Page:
17. The Administration explained that public utility companies actually had offered some kind of concessions through their own schemes to certain groups of elderly people and quoted the cases of the China Light and Power Company Limited and the Hong Kong Telecommunication Company Limited. The common requirements imposed by both companies on the applicants were that they should be CSSA recipients and living alone. The Administration considered that the requirements imposed were justifiable which could ensure that people with the greatest financial difficulties could first obtain the concession.

18. Members considered that the non-CSSA elderly people who were either living alone or with other elderly people (CSSA or non-CSSA recipients) should also be eligible for the concessions since the chance of abuse in these cases would be slim.

19. The Administration agreed to convey members’ views to the companies concerned and to solicit the support of more public utilities companies to join the Scheme through the Economic Services Branch.


20. As regards public transport, the Administration reported that they had included some minibuses and taxi services in the Scheme. However, the scope of participation was affected by the self-proprietorship nature of the businesses and their possible loss of revenue. As for the red minibus which did not have fixed fares, concession offered by them might not be of much practical value to the recipients.

21. Members considered that since participation in the Scheme was on a voluntary basis, the mini-buses and taxi services sector should be approached and the people concerned could choose to join the Scheme or not. They also pointed out that the fares charged for the red mini-buses were normally quite stable and thus any discount offered would also be of real value to the beneficiary.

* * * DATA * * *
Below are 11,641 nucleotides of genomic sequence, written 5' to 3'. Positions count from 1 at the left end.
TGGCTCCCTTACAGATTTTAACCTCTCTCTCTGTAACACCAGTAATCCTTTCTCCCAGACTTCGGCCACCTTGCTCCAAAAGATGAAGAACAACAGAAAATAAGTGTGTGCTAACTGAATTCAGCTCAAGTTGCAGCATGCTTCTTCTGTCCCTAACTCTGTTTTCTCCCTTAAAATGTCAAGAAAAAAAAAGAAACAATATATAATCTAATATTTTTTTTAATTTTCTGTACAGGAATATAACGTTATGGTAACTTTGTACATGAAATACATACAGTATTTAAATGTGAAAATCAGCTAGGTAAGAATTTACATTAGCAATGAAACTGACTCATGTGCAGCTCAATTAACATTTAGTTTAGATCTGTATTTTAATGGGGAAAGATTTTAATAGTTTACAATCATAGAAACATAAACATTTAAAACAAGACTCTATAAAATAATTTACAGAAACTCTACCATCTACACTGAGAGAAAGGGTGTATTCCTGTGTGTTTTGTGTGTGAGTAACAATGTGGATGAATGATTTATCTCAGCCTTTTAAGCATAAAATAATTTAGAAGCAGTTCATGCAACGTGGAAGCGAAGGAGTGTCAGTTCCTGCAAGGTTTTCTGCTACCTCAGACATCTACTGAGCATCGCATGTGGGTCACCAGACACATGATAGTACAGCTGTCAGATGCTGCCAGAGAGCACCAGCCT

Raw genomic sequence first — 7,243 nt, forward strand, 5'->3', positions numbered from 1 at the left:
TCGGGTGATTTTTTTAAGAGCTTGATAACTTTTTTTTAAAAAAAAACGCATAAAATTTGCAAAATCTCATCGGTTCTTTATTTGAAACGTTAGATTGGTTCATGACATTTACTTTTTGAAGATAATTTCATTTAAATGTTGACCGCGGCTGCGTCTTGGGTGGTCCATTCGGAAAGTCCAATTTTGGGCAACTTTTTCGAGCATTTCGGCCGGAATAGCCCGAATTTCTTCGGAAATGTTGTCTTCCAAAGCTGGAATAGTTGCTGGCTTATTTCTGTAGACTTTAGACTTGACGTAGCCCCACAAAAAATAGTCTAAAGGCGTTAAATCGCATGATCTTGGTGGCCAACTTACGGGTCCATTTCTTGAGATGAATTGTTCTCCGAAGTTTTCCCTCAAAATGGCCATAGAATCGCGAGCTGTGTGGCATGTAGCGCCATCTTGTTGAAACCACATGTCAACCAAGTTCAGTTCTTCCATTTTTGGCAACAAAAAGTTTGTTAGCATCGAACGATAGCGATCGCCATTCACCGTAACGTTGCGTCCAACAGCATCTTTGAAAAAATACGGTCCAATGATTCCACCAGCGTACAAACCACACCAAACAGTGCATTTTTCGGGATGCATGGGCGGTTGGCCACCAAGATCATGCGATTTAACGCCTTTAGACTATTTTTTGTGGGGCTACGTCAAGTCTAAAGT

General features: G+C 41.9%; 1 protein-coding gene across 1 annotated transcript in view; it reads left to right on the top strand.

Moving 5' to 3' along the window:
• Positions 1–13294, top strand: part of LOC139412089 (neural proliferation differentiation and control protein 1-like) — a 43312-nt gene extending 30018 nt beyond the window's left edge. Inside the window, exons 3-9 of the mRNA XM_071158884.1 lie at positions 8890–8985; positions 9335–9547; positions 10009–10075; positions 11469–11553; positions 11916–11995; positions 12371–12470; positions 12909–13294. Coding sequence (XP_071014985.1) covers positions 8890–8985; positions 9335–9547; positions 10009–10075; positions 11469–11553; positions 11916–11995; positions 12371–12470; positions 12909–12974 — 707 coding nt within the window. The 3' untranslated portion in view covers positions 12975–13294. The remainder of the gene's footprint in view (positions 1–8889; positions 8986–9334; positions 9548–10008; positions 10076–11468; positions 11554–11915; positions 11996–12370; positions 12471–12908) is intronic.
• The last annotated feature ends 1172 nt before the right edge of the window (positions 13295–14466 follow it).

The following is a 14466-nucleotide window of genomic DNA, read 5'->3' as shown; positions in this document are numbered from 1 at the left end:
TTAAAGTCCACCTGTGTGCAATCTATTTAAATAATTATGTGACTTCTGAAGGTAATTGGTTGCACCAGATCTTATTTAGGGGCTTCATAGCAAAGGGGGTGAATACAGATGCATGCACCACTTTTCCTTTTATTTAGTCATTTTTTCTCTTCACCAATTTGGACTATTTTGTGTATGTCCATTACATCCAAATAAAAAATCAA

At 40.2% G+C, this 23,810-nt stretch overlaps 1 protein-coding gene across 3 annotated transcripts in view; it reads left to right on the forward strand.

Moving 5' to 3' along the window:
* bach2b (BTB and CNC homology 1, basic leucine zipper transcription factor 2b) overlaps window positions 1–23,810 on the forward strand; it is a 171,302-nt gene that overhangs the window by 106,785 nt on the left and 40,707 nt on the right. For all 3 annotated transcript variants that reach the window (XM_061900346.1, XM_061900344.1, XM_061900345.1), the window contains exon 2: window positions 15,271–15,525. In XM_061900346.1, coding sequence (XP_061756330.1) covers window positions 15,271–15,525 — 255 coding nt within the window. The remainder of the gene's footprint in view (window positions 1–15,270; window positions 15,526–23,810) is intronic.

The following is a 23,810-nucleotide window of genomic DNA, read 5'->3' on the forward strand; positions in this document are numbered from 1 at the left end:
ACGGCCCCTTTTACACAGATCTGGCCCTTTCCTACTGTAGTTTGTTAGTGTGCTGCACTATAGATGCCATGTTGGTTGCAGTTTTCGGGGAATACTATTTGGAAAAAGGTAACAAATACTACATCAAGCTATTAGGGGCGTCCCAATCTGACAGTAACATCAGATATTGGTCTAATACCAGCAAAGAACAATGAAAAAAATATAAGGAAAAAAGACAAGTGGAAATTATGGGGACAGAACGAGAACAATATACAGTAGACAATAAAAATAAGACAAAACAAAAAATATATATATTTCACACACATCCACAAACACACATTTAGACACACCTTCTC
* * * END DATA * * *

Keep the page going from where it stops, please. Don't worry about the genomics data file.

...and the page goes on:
22. In view of the result of the research showing that the utilization rate of the card was low, members queried the genuine usefulness of the card. The Administration was requested to focus on the basic needs of the elderly people by studying their mode of consumption. The number of participating shops should not be the only consideration in assessing the usefulness of the Scheme. Instead, members opined that it was more important to increase the utlization rate.

23. The Administration explained that they had taken into account the needs of the elderly people and focused promotion to shops, clinics and restaurants. In fact, shops and clinics constituted 42.5% and 36.6% respectively of the 674 participating shops. The Administration hoped that if resources permitted, a wider sample survey could be considered to obtain a more accurate picture.

24. In view of the fact that 70% of the people aged 65 and above had already joined the Scheme, Mr Zachary WONG asked if the Administration would consider lowering the age limit to 60 to increase the number of beneficiaries.

25. The Administration explained that because most participating shops and organisations offered their concessions to elderly people aged 65 and above, it was based on pragmatic consideration that the Senior Citizen Cards were issued to elderly people aged 65 and above. Nevertheless, participating shops / organizations which would individually extend the discount scheme to people below 65 would be specified in the poster and these elderly people could obtain these concessions through the production of their ID cards.

26. Mr James TIEN objected to lowering the age limit to 60 as it would have other implications and might lead to the same revision in the age criterion for other social welfare schemes.

27. In concluding the discussion, the Chairman asked the Administration to consider the views expressed by members, especially those relating to increasing the utilization of the Scheme. He also pointed out that the Administration should consider conducting its own survey on the Scheme if it doubted the accuracy of that conducted by the City University of Hong Kong. He stressed that efforts must be targetted at areas of real benefits to the elderly. He undertook to write to the HKMA regarding the points in paragraph 13.